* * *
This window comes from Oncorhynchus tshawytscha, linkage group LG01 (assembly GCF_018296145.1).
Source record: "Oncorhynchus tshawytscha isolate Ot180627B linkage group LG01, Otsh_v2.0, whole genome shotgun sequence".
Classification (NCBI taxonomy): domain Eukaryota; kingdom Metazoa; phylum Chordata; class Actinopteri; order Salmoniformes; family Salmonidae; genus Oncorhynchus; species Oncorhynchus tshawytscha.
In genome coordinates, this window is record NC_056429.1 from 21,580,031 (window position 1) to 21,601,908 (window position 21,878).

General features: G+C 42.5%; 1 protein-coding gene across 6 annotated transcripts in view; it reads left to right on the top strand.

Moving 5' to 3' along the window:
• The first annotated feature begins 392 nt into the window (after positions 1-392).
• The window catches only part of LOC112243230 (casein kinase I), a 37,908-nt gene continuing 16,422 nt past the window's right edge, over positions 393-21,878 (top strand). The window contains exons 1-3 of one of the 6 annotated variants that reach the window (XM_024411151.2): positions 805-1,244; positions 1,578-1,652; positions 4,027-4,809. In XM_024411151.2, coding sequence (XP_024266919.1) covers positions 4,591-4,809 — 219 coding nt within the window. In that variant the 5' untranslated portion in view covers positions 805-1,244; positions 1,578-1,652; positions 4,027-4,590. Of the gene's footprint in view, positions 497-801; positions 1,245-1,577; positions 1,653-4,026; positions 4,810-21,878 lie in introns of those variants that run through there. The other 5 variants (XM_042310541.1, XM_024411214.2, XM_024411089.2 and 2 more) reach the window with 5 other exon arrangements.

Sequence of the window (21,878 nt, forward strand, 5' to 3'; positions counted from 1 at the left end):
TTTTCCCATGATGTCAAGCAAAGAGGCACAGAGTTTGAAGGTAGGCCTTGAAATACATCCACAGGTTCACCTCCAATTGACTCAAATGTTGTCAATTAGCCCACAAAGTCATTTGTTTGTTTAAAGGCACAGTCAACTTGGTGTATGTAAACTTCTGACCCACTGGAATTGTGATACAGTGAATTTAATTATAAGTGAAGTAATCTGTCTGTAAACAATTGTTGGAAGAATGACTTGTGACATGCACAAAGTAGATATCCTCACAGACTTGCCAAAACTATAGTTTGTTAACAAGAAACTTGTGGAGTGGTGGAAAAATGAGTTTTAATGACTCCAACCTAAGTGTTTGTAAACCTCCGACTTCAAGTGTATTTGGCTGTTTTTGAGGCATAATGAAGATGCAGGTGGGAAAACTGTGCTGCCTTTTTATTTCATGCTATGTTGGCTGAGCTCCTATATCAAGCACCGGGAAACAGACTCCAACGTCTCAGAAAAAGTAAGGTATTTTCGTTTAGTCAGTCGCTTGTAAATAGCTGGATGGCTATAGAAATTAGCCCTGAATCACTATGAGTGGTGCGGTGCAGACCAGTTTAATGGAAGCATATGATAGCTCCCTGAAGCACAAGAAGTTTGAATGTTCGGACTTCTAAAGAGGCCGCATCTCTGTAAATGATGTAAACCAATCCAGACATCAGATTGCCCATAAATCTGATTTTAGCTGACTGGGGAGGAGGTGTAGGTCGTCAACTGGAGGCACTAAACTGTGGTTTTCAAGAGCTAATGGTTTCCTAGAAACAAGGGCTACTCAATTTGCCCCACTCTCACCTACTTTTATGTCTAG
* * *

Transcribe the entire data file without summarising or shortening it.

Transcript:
This window comes from Oncorhynchus tshawytscha, linkage group LG01 (assembly GCF_018296145.1).
Source record: "Oncorhynchus tshawytscha isolate Ot180627B linkage group LG01, Otsh_v2.0, whole genome shotgun sequence".
Classification (NCBI taxonomy): domain Eukaryota; kingdom Metazoa; phylum Chordata; class Actinopteri; order Salmoniformes; family Salmonidae; genus Oncorhynchus; species Oncorhynchus tshawytscha.
In genome coordinates, this window is record NC_056429.1 from 21,580,031 (window position 1) to 21,601,908 (window position 21,878).

General features: G+C 42.5%; 1 protein-coding gene across 6 annotated transcripts in view; it reads left to right on the top strand.

Moving 5' to 3' along the window:
• The first annotated feature begins 392 nt into the window (after positions 1-392).
• The window catches only part of LOC112243230 (casein kinase I), a 37,908-nt gene continuing 16,422 nt past the window's right edge, over positions 393-21,878 (top strand). The window contains exons 1-3 of one of the 6 annotated variants that reach the window (XM_024411151.2): positions 805-1,244; positions 1,578-1,652; positions 4,027-4,809. In XM_024411151.2, coding sequence (XP_024266919.1) covers positions 4,591-4,809 — 219 coding nt within the window. In that variant the 5' untranslated portion in view covers positions 805-1,244; positions 1,578-1,652; positions 4,027-4,590. Of the gene's footprint in view, positions 497-801; positions 1,245-1,577; positions 1,653-4,026; positions 4,810-21,878 lie in introns of those variants that run through there. The other 5 variants (XM_042310541.1, XM_024411214.2, XM_024411089.2 and 2 more) reach the window with 5 other exon arrangements.

Sequence of the window (21,878 nt, forward strand, 5' to 3'; positions counted from 1 at the left end):
TTTTCCCATGATGTCAAGCAAAGAGGCACAGAGTTTGAAGGTAGGCCTTGAAATACATCCACAGGTTCACCTCCAATTGACTCAAATGTTGTCAATTAGCCCACAAAGTCATTTGTTTGTTTAAAGGCACAGTCAACTTGGTGTATGTAAACTTCTGACCCACTGGAATTGTGATACAGTGAATTTAATTATAAGTGAAGTAATCTGTCTGTAAACAATTGTTGGAAGAATGACTTGTGACATGCACAAAGTAGATATCCTCACAGACTTGCCAAAACTATAGTTTGTTAACAAGAAACTTGTGGAGTGGTGGAAAAATGAGTTTTAATGACTCCAACCTAAGTGTTTGTAAACCTCCGACTTCAAGTGTATTTGGCTGTTTTTGAGGCATAATGAAGATGCAGGTGGGAAAACTGTGCTGCCTTTTTATTTCATGCTATGTTGGCTGAGCTCCTATATCAAGCACCGGGAAACAGACTCCAACGTCTCAGAAAAAGTAAGGTATTTTCGTTTAGTCAGTCGCTTGTAAATAGCTGGATGGCTATAGAAATTAGCCCTGAATCACTATGAGTGGTGCGGTGCAGACCAGTTTAATGGAAGCATATGATAGCTCCCTGAAGCACAAGAAGTTTGAATGTTCGGACTTCTAAAGAGGCCGCATCTCTGTAAATGATGTAAACCAATCCAGACATCAGATTGCCCATAAATCTGATTTTAGCTGACTGGGGAGGAGGTGTAGGTCGTCAACTGGAGGCACTAAACTGTGGTTTTCAAGAGCTAATGGTTTCCTAGAAACAAGGGCTACTCAATTTGCCCCACTCTCACCTACTTTTATGTCTAG